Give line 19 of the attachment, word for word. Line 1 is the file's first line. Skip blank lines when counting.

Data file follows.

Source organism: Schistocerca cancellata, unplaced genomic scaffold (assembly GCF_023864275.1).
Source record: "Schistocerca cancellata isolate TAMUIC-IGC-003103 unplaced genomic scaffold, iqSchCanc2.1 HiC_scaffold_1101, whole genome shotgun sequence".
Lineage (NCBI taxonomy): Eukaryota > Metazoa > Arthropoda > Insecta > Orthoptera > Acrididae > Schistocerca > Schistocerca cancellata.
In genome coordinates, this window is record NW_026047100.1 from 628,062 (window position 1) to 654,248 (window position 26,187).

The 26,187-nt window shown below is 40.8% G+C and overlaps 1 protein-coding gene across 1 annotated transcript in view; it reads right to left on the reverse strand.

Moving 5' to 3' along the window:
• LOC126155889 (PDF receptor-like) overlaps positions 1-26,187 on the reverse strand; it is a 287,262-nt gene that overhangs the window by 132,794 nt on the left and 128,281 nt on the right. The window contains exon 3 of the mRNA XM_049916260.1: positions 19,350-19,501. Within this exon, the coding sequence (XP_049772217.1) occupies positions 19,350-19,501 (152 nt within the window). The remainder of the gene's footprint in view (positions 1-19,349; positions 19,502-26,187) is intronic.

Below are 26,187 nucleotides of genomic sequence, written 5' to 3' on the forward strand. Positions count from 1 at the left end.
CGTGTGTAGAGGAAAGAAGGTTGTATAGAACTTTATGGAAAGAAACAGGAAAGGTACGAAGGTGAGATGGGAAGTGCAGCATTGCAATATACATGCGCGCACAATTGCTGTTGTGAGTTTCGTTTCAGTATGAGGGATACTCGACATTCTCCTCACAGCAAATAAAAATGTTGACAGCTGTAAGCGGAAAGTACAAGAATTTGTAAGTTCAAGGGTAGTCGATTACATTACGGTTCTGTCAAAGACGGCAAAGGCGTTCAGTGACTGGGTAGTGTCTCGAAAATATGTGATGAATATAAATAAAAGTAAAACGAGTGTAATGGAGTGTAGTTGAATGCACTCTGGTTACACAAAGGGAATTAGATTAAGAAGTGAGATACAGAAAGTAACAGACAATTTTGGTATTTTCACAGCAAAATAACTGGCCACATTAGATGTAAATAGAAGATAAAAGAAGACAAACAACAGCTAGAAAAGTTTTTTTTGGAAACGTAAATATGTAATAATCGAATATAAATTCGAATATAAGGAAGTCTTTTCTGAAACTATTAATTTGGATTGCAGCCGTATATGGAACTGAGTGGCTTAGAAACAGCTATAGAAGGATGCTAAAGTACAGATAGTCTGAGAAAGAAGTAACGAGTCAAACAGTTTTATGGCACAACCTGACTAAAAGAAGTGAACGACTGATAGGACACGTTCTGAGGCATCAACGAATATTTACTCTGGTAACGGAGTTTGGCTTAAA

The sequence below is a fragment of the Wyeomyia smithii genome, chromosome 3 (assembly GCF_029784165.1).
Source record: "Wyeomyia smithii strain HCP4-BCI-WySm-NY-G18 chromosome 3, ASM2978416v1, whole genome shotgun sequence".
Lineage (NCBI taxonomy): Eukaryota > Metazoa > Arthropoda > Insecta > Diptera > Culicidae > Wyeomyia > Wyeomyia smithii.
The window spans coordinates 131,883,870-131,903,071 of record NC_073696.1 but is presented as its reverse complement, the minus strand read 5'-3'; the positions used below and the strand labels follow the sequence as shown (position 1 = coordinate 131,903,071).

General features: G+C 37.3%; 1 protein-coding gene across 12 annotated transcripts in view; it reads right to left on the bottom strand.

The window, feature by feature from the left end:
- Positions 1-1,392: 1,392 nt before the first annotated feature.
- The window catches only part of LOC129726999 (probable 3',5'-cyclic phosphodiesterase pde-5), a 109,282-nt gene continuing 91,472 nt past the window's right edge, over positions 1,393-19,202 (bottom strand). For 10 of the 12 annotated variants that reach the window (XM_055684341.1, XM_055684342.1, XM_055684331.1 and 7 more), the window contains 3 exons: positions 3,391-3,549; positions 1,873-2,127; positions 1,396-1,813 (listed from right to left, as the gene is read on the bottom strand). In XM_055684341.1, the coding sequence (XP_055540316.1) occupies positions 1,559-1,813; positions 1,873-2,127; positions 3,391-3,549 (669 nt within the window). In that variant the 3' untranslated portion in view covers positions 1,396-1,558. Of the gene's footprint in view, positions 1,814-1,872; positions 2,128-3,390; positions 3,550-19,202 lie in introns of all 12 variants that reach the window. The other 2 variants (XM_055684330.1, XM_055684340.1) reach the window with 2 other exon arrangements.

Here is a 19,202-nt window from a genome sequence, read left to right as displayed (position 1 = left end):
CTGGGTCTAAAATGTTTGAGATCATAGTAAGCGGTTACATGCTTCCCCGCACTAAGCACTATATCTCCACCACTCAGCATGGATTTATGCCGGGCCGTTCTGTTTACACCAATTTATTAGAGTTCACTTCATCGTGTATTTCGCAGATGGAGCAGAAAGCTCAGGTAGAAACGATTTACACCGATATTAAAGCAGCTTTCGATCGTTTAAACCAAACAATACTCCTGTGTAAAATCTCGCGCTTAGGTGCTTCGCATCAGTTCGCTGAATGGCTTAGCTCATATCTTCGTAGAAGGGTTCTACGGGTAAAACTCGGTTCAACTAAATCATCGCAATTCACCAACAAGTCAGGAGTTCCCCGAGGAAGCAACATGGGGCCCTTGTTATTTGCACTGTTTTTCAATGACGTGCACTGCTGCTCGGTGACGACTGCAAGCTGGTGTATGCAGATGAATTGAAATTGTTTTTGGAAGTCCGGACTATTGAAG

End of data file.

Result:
CTGGGTCTAAAATGTTTGAGATCATAGTAAGCGGTTACATGCTTCCCCGCACTAAGCACTATATCTCCACCACTCAGCATGGATTTATGCCGGGCCGTTCTGTTTACACCAATTTATTAGAGTTCACTTCATCGTGTATTTCGCAGATGGAGCAGAAAGCTCAGGTAGAAACGATTTACACCGATATTAAAGCAGCTTTCGATCGTTTAAACCAAACAATACTCCTGTGTAAAATCTCGCGCTTAGGTGCTTCGCATCAGTTCGCTGAATGGCTTAGCTCATATCTTCGTAGAAGGGTTCTACGGGTAAAACTCGGTTCAACTAAATCATCGCAATTCACCAACAAGTCAGGAGTTCCCCGAGGAAGCAACATGGGGCCCTTGTTATTTGCACTGTTTTTCAATGACGTGCACTGCTGCTCGGTGACGACTGCAAGCTGGTGTATGCAGATGAATTGAAATTGTTTTTGGAAGTCCGGACTATTGAAG